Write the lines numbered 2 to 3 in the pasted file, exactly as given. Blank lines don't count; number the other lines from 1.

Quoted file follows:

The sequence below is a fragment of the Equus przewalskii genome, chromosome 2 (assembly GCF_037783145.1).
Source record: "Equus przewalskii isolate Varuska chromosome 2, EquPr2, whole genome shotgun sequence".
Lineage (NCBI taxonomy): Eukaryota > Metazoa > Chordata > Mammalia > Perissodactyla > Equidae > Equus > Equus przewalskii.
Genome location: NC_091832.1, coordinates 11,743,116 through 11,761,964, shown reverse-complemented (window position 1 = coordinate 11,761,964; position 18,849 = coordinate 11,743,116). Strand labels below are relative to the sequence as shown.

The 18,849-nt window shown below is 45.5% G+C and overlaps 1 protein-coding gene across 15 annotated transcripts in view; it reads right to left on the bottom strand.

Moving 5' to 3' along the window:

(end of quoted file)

Source record: "Equus przewalskii isolate Varuska chromosome 2, EquPr2, whole genome shotgun sequence".
Lineage (NCBI taxonomy): Eukaryota > Metazoa > Chordata > Mammalia > Perissodactyla > Equidae > Equus > Equus przewalskii.